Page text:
Recent news rocked the Atlanta photography community that a photographer had been accused of sexually assaulting a model. In light of the #metoo movement, Studio C-41 invites Julie Hunter, owner of Naturally Boudoir, to the table to discuss the often-unspoken atrocities of sexual assault in the photographic community.
Julie is a well-respected photographer in the Atlanta community and founder of the photographic organization called RISE: Respect Integrity Safety Education. RISE addresses a growing problem of predators in our industry of film & photo and bridges the gap of communication between artists.
When news hit our local photography community that a photographer had been accused of sexually assaulting a model, I said, “This is enough. We need to have a grown up conversation about this.” As a result of the Harvey Weinstein assaults, working female creatives came out in troves unveiling the black shroud in show business. Sexual assaults against female creatives are a real thing. These things taking place are not just in Hollywood. These assaults happen in our neighborhoods far more often than we like to think; even more-so between professional and enthusiast photographers and models (both male and female).
We have recently seen articles where famous photographers like Terry Richardson are a known problem in the industry. Often these problems are known, extend for several years, and, unfortunately, little or no action until a movement like #metoo takes place for companies to separate themselves from these offenders.
Now, we’ve worked with models and we have general knowledge how to interact with models however we do not consider ourselves all knowing. This is where Julie Hunter comes into the picture. Julie has a long working history as a boudoir photographer and she outlines the cardinal rules that simply cannot be broken.
One of the biggest takeaways from this interview when it comes to working with models is making sure the photographer communicates with their models. The worst thing a photographer can do is assume that the model is expected to pose in the nude. Usually this is discussed before the shoot. Many cases where sexual assault allegations take place is simply the photographer did not communicate themselves clearly to the model.
The second part, which we expect to be controversial, is to have a third-party involved with the shoot. This can be in the form of an escort for the model or an assistant for the photographer. This can make the shoot much more relaxing for all parties. While the same rules don’t always apply for male and female photographers, male photographers should consider having a female assistant for these types of shoots.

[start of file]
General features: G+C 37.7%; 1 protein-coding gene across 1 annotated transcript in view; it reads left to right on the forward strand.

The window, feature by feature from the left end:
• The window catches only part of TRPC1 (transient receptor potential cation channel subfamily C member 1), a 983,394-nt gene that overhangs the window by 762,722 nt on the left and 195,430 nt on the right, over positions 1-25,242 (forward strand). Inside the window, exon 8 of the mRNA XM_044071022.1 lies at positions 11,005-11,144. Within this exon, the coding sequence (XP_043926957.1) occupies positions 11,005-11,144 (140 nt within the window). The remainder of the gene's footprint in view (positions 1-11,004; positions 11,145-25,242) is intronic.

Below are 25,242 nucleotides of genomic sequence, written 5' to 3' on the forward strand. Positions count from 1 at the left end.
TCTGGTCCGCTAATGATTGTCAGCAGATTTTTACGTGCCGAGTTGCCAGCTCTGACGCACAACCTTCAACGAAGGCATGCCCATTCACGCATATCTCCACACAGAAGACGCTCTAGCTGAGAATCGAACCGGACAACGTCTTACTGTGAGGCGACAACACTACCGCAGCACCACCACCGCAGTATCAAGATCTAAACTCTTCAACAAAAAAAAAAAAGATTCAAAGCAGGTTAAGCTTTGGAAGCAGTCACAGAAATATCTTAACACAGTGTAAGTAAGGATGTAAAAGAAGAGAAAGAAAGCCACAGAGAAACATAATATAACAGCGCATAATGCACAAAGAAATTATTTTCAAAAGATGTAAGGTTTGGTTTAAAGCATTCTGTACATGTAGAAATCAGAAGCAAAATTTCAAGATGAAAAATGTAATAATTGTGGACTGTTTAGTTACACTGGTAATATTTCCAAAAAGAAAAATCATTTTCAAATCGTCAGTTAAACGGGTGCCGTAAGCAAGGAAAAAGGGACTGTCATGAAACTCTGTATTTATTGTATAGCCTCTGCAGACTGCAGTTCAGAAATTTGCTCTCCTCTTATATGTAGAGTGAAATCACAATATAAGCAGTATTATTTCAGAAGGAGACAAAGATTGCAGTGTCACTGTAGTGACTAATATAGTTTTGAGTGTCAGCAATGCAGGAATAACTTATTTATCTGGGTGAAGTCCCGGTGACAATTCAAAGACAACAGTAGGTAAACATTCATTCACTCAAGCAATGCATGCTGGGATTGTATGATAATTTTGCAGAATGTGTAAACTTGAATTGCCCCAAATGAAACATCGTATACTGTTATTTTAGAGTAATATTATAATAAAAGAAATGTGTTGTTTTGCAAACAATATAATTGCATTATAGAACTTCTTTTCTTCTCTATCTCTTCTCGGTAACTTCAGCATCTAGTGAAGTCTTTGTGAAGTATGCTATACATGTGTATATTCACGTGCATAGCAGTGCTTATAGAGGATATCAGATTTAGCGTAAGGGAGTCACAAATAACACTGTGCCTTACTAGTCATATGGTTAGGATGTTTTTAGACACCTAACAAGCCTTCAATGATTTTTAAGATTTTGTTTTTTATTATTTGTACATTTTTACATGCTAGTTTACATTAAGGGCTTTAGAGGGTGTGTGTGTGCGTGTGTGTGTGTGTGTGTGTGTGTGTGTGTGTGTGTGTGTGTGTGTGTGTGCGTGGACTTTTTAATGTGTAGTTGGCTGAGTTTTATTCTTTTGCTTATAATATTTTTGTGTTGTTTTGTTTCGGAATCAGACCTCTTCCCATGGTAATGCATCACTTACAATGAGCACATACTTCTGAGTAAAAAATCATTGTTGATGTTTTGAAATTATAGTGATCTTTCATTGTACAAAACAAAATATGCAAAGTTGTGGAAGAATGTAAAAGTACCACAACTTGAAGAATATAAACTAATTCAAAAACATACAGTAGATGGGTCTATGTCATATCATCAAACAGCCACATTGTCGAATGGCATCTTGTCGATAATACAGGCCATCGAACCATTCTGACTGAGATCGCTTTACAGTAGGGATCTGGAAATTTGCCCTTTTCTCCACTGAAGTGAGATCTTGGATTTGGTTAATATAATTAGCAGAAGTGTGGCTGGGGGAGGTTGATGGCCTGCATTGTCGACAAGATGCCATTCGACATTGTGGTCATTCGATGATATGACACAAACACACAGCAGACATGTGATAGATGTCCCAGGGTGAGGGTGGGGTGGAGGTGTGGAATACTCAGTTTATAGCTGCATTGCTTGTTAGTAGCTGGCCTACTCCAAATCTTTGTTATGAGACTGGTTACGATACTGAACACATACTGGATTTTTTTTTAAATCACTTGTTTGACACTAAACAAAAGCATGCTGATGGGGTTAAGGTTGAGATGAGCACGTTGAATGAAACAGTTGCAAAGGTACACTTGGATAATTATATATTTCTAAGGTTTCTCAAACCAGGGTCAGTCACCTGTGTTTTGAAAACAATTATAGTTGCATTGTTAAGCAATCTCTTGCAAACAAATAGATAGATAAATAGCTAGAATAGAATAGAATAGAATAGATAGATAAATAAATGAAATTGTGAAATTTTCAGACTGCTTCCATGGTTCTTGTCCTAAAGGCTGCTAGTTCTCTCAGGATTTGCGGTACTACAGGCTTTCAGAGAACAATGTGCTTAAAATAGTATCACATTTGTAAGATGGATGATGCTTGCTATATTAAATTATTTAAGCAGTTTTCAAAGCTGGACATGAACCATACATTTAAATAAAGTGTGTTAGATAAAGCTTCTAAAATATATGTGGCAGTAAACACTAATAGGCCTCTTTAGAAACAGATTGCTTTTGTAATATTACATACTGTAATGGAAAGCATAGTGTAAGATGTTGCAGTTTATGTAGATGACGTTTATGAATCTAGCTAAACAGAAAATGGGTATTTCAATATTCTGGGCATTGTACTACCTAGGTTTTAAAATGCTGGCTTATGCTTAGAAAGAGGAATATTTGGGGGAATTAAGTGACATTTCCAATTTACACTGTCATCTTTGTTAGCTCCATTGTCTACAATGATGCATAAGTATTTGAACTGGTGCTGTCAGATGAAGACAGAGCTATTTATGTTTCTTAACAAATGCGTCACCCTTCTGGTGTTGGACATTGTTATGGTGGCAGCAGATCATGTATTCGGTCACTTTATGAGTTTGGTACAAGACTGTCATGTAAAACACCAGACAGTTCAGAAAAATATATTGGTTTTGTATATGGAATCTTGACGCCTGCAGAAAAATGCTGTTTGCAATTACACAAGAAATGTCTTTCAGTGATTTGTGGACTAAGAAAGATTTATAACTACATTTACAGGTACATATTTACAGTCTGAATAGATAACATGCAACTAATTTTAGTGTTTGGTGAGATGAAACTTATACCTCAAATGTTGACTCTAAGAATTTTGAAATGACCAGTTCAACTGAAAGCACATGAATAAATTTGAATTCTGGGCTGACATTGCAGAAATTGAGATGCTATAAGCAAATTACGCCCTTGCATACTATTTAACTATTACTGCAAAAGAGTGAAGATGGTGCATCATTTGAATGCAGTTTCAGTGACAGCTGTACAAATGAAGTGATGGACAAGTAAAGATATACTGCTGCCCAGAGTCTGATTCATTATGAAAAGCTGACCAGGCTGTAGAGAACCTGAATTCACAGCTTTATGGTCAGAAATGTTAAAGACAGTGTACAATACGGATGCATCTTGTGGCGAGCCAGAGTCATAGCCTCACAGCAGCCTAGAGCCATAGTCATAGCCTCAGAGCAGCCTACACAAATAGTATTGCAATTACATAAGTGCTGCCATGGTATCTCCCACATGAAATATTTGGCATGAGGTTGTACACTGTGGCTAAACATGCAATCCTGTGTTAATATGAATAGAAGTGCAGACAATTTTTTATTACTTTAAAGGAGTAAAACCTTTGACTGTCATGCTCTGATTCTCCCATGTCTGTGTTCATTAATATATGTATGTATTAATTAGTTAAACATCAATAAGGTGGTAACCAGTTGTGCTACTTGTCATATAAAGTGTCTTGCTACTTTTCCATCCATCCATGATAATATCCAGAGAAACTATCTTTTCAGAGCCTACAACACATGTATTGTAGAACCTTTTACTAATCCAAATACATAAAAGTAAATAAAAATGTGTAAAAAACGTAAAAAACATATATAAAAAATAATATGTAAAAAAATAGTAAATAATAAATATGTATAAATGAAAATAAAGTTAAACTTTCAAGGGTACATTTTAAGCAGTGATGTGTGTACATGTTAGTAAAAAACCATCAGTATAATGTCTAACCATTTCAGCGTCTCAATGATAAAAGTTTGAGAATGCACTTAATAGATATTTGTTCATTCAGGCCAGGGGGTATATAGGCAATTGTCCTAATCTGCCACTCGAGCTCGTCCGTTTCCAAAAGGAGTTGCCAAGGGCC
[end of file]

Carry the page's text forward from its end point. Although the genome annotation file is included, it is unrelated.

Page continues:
Another eye-opening trend Julie sees is the sexual assaults among females who are not models at all. In the interview, she gives the scenario of a female barista just wanting to be cute for the day and is then approached by a photographer and offers to take their picture and to meet them at their studio. Then, said photographer, creates a scenario at which sexual assault take places. The harsh reality is this happens frequently, the victim is then traumatized and too afraid to report the assault.
Julie’s group provides a support group to help both men and women that fall victim to sexual assaults committed in the creative world. In the event you become a victim, Julie outlines steps to get help. The first step is to report it to the police as soon as possible. The police take the matters very seriously and will make every effort investigate the assault and ensure it doesn’t happen again. The next step is to contact a support group, RISE and RAINN will immediately help victims get the support they need to get past the trauma a sexual assault causes.
Photographing the human body is certainly an art. However, just because a camera is involved do not assume the model is ‘ok’ with your visions for your work. Clearly communicate your intentions for the shoot. Photography like boudoir carries many meanings, it can empower a person, it can be used to celebrate a new beginning, an accomplishment, and many more reasons. It should be fun and safe for all parties.
Julie Hunter is an awesome photographer and we are incredibly grateful for the knowledge she has shared with us. If you have fallen victim to a sexual assault, please do not go silent. Please contact the police or contact RISE and/or RAINN by visiting their website or by calling them at 1-800-656-HOPE (4673).
Music Credit: Johan Lilja – The Improv http://bit.ly/2ueQlK1